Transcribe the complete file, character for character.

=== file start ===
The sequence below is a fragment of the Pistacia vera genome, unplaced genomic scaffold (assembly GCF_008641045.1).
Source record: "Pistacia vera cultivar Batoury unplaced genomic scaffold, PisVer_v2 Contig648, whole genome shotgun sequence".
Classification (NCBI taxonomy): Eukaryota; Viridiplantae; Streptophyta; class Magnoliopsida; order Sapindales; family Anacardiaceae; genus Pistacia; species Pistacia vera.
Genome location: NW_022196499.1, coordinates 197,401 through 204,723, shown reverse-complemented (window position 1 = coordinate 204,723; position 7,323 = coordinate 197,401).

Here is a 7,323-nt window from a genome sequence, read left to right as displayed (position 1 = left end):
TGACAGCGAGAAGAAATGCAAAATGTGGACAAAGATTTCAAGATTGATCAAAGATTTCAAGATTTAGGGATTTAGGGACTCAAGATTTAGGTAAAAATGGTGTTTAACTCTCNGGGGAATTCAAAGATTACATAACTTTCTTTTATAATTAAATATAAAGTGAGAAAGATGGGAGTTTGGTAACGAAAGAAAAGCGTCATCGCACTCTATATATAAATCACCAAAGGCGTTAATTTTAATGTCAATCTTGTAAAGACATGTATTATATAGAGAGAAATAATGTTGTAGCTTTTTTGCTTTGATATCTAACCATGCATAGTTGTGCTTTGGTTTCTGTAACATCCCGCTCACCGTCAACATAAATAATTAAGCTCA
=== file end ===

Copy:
The sequence below is a fragment of the Pistacia vera genome, unplaced genomic scaffold (assembly GCF_008641045.1).
Source record: "Pistacia vera cultivar Batoury unplaced genomic scaffold, PisVer_v2 Contig648, whole genome shotgun sequence".
Classification (NCBI taxonomy): Eukaryota; Viridiplantae; Streptophyta; class Magnoliopsida; order Sapindales; family Anacardiaceae; genus Pistacia; species Pistacia vera.
Genome location: NW_022196499.1, coordinates 197,401 through 204,723, shown reverse-complemented (window position 1 = coordinate 204,723; position 7,323 = coordinate 197,401).

Here is a 7,323-nt window from a genome sequence, read left to right as displayed (position 1 = left end):
TGACAGCGAGAAGAAATGCAAAATGTGGACAAAGATTTCAAGATTGATCAAAGATTTCAAGATTTAGGGATTTAGGGACTCAAGATTTAGGTAAAAATGGTGTTTAACTCTCNGGGGAATTCAAAGATTACATAACTTTCTTTTATAATTAAATATAAAGTGAGAAAGATGGGAGTTTGGTAACGAAAGAAAAGCGTCATCGCACTCTATATATAAATCACCAAAGGCGTTAATTTTAATGTCAATCTTGTAAAGACATGTATTATATAGAGAGAAATAATGTTGTAGCTTTTTTGCTTTGATATCTAACCATGCATAGTTGTGCTTTGGTTTCTGTAACATCCCGCTCACCGTCAACATAAATAATTAAGCTCA